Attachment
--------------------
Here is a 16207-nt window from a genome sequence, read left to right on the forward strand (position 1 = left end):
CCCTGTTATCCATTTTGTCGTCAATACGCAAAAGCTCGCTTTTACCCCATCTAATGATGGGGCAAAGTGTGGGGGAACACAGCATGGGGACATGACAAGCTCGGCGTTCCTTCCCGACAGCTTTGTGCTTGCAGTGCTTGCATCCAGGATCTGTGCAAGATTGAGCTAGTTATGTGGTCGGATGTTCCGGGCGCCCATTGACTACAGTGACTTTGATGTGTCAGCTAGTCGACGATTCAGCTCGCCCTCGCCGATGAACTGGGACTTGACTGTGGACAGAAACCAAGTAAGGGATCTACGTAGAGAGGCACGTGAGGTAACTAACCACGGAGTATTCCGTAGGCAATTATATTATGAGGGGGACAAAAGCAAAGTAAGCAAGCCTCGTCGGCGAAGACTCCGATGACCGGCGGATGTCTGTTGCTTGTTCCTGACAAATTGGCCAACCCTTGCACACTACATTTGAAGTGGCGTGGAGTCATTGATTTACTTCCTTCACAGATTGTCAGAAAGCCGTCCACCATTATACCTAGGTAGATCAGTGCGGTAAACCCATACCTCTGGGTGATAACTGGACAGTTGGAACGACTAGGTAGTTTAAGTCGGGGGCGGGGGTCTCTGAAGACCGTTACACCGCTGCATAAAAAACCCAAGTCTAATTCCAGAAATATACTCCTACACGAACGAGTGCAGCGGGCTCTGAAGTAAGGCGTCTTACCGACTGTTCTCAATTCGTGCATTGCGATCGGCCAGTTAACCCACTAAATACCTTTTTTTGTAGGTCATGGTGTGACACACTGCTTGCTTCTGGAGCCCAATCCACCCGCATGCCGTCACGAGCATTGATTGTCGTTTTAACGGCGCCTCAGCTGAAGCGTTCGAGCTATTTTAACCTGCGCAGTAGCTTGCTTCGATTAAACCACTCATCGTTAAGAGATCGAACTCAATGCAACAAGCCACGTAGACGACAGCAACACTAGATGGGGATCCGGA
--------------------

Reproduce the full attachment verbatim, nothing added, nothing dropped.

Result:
Here is a 16207-nt window from a genome sequence, read left to right on the forward strand (position 1 = left end):
CCCTGTTATCCATTTTGTCGTCAATACGCAAAAGCTCGCTTTTACCCCATCTAATGATGGGGCAAAGTGTGGGGGAACACAGCATGGGGACATGACAAGCTCGGCGTTCCTTCCCGACAGCTTTGTGCTTGCAGTGCTTGCATCCAGGATCTGTGCAAGATTGAGCTAGTTATGTGGTCGGATGTTCCGGGCGCCCATTGACTACAGTGACTTTGATGTGTCAGCTAGTCGACGATTCAGCTCGCCCTCGCCGATGAACTGGGACTTGACTGTGGACAGAAACCAAGTAAGGGATCTACGTAGAGAGGCACGTGAGGTAACTAACCACGGAGTATTCCGTAGGCAATTATATTATGAGGGGGACAAAAGCAAAGTAAGCAAGCCTCGTCGGCGAAGACTCCGATGACCGGCGGATGTCTGTTGCTTGTTCCTGACAAATTGGCCAACCCTTGCACACTACATTTGAAGTGGCGTGGAGTCATTGATTTACTTCCTTCACAGATTGTCAGAAAGCCGTCCACCATTATACCTAGGTAGATCAGTGCGGTAAACCCATACCTCTGGGTGATAACTGGACAGTTGGAACGACTAGGTAGTTTAAGTCGGGGGCGGGGGTCTCTGAAGACCGTTACACCGCTGCATAAAAAACCCAAGTCTAATTCCAGAAATATACTCCTACACGAACGAGTGCAGCGGGCTCTGAAGTAAGGCGTCTTACCGACTGTTCTCAATTCGTGCATTGCGATCGGCCAGTTAACCCACTAAATACCTTTTTTTGTAGGTCATGGTGTGACACACTGCTTGCTTCTGGAGCCCAATCCACCCGCATGCCGTCACGAGCATTGATTGTCGTTTTAACGGCGCCTCAGCTGAAGCGTTCGAGCTATTTTAACCTGCGCAGTAGCTTGCTTCGATTAAACCACTCATCGTTAAGAGATCGAACTCAATGCAACAAGCCACGTAGACGACAGCAACACTAGATGGGGATCCGGA